Tag Archives: Selling

EV Advocacy

Those of us early adopters driving EVs tend to evangelize our cars just a little bit. How can you not? Just driving one around for a week or two makes you realize how nice an EV actually is. The quiet and smooth ride, the instant torque, etc. In lots of ways it really does feel like driving the future around (especially since I’ve noticed that the distinctive sound my Focus Electric makes is very similar to the “vehicle noise” you would hear for a car in all those 80s Sci-Fi shows–Battlestar Galactica, Buck Rogers, Quark, Logans Run, etc.).
Currently the biggest “minus” about driving an EV is the state of battery technology: To get an EV the range of a similar ICE vehicle much more volume of the car must be taken up by the battery (sometimes by several factors: 2X, 3X, etc.). Even the Tesla Model S devotes a significant portion of the bottom of the car to the batteries. This will change in the future rather quickly as there are a lot of people doing research into better, higher density, lighter, etc. batteries.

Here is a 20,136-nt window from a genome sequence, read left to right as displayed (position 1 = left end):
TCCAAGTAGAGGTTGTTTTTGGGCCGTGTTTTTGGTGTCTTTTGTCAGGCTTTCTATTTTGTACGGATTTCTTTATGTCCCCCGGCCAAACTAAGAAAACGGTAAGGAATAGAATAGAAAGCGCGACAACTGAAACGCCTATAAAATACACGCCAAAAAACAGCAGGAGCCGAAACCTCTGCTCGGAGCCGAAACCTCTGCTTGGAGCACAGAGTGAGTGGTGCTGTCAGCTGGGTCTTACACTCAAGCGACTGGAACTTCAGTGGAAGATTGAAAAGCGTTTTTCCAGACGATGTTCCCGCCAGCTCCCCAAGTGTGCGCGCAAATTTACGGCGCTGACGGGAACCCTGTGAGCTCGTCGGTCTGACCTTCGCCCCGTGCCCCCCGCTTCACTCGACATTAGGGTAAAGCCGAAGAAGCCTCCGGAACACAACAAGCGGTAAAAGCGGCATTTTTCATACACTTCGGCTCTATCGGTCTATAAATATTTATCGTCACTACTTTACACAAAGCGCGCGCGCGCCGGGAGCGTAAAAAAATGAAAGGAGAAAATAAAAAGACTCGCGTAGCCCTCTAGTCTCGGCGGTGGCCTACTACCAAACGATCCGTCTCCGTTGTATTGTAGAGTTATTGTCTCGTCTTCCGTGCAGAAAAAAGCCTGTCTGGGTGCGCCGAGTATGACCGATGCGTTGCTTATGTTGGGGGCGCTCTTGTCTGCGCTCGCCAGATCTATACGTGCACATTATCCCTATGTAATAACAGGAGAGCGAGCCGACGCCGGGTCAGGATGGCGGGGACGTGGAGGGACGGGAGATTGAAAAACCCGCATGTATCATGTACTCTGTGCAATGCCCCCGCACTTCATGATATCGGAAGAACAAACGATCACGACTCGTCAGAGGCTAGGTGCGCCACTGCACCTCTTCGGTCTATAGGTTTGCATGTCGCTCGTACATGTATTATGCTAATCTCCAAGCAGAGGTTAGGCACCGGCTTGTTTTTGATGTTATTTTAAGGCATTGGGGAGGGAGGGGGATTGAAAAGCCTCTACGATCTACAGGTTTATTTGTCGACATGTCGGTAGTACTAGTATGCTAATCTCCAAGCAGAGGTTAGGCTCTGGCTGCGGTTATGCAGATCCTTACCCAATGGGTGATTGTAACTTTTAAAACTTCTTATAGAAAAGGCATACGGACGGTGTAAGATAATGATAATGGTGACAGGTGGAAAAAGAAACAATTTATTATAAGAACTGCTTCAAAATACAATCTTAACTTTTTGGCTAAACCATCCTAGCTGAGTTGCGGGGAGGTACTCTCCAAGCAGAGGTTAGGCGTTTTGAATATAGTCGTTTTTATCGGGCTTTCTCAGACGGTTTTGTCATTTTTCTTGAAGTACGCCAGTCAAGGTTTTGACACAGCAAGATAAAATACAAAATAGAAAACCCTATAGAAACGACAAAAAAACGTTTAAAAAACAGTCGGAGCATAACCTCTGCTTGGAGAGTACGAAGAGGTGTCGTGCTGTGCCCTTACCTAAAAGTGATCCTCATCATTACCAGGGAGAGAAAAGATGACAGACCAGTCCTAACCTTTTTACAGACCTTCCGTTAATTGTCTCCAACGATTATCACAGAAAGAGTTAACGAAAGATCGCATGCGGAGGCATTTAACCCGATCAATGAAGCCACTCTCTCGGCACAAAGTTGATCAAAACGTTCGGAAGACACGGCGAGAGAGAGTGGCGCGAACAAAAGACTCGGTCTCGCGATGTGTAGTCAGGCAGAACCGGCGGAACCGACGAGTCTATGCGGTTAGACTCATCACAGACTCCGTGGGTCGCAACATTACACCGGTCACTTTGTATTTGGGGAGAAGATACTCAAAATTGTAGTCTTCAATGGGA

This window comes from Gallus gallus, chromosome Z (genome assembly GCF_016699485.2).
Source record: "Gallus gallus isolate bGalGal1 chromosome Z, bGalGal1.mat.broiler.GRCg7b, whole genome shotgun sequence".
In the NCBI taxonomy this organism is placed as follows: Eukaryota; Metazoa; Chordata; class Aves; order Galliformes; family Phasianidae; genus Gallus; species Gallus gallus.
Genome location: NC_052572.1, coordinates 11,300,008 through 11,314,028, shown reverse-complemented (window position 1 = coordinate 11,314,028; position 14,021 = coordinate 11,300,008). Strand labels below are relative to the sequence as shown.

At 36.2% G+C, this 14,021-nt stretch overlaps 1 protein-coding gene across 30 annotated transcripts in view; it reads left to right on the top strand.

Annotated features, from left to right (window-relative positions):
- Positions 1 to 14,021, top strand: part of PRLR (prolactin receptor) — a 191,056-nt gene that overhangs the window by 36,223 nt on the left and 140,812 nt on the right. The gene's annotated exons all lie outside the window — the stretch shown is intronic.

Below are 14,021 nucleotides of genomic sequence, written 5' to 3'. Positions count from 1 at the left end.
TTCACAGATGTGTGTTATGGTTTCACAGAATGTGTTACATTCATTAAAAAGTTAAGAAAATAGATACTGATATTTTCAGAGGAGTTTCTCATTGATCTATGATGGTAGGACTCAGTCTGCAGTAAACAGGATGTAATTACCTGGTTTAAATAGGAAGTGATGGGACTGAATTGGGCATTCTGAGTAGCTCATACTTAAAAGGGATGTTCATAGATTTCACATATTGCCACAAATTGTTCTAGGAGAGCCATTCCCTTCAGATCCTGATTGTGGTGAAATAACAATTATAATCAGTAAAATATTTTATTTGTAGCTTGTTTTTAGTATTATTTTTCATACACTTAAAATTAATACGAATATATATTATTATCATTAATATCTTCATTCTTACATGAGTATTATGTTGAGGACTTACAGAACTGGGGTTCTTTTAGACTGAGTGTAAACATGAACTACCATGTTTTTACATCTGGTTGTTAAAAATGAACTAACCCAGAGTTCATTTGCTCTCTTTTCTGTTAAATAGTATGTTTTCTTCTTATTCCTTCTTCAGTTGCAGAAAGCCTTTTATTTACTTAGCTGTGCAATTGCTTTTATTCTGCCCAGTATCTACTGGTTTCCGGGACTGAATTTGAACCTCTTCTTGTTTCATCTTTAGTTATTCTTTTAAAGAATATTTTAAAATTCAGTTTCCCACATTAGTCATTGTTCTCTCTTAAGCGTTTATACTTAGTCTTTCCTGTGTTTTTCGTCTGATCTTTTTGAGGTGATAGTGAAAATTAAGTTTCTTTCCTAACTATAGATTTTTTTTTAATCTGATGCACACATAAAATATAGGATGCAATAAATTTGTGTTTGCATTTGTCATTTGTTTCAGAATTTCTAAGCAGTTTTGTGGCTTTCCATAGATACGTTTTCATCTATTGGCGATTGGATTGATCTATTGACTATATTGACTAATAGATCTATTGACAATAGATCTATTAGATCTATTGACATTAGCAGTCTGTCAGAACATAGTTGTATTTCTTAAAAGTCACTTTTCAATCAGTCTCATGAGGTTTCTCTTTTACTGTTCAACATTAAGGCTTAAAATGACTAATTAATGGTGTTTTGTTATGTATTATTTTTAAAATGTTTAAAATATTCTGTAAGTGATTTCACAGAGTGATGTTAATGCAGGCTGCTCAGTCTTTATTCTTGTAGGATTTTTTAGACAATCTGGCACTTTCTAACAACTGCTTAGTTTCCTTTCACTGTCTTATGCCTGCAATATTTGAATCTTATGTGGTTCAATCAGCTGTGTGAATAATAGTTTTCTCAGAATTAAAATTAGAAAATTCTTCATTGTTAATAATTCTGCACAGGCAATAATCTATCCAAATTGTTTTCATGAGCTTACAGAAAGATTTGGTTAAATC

Moving on from the battery, what about the rest of the car? Well what if we compare the drive trains: On a conventional car you have an internal-combustion-engine with many moving parts. With the EPA ratings pushing higher and higher the gas engines of today will be getting more and more complex (adding direct injection, turbo chargers, variable valve timing, Urea injection–for Diesels, etc.). All of these added parts are just more points of failure waiting to happen. Think about it: as a car ages you put more and more effort ($) into the engine to keep it running. An EV’s drive train couldn’t be simpler: One or more electric motors either connected directly to the wheels or through a reduction gear and differential to the wheels. (In the FFE’s case the motor wraps around one of the half-shafts and is connected to a differential through some reduction gears–see this post–there isn’t even a clutch the motor is always turning!) In addition the electric motors used in EVs are either permanent magnet or synchronous motors without brushes–they won’t ever wear out! On an EV as the car ages you’ll find yourself repairing and/or replacing items that you’d never think to in an ICE car: Suspension arms, seats, HVAC fan motors, etc. I bet it will be common to hear about EVs with a million miles on them (with more than one battery swap out).